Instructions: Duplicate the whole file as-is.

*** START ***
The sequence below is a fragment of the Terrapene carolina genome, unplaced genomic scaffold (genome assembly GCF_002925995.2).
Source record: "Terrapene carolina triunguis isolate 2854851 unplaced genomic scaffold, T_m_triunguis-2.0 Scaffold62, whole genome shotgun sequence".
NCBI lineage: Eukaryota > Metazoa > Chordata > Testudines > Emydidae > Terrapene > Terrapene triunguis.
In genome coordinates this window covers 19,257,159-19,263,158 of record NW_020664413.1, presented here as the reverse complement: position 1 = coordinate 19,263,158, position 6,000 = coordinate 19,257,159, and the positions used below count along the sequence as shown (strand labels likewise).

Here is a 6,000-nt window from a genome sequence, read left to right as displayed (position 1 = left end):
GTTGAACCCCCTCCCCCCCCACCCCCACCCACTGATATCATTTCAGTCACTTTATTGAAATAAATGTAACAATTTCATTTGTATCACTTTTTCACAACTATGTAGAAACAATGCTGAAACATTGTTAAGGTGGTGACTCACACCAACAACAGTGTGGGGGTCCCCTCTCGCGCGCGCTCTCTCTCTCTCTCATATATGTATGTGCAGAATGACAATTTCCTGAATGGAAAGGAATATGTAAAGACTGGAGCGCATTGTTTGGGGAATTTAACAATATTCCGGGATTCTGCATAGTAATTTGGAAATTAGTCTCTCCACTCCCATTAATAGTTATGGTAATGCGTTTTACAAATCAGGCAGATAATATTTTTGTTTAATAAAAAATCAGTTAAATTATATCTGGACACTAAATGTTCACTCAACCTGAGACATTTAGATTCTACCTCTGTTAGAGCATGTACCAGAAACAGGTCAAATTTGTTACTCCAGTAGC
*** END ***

The sequence below is a fragment of the Terrapene carolina genome, unplaced genomic scaffold (genome assembly GCF_002925995.2).
Source record: "Terrapene carolina triunguis isolate 2854851 unplaced genomic scaffold, T_m_triunguis-2.0 Scaffold62, whole genome shotgun sequence".
NCBI lineage: Eukaryota > Metazoa > Chordata > Testudines > Emydidae > Terrapene > Terrapene triunguis.
In genome coordinates this window covers 19,257,159-19,263,158 of record NW_020664413.1, presented here as the reverse complement: position 1 = coordinate 19,263,158, position 6,000 = coordinate 19,257,159, and the positions used below count along the sequence as shown (strand labels likewise).

Here is a 6,000-nt window from a genome sequence, read left to right as displayed (position 1 = left end):
GTTGAACCCCCTCCCCCCCCACCCCCACCCACTGATATCATTTCAGTCACTTTATTGAAATAAATGTAACAATTTCATTTGTATCACTTTTTCACAACTATGTAGAAACAATGCTGAAACATTGTTAAGGTGGTGACTCACACCAACAACAGTGTGGGGGTCCCCTCTCGCGCGCGCTCTCTCTCTCTCTCATATATGTATGTGCAGAATGACAATTTCCTGAATGGAAAGGAATATGTAAAGACTGGAGCGCATTGTTTGGGGAATTTAACAATATTCCGGGATTCTGCATAGTAATTTGGAAATTAGTCTCTCCACTCCCATTAATAGTTATGGTAATGCGTTTTACAAATCAGGCAGATAATATTTTTGTTTAATAAAAAATCAGTTAAATTATATCTGGACACTAAATGTTCACTCAACCTGAGACATTTAGATTCTACCTCTGTTAGAGCATGTACCAGAAACAGGTCAAATTTGTTACTCCAGTAGC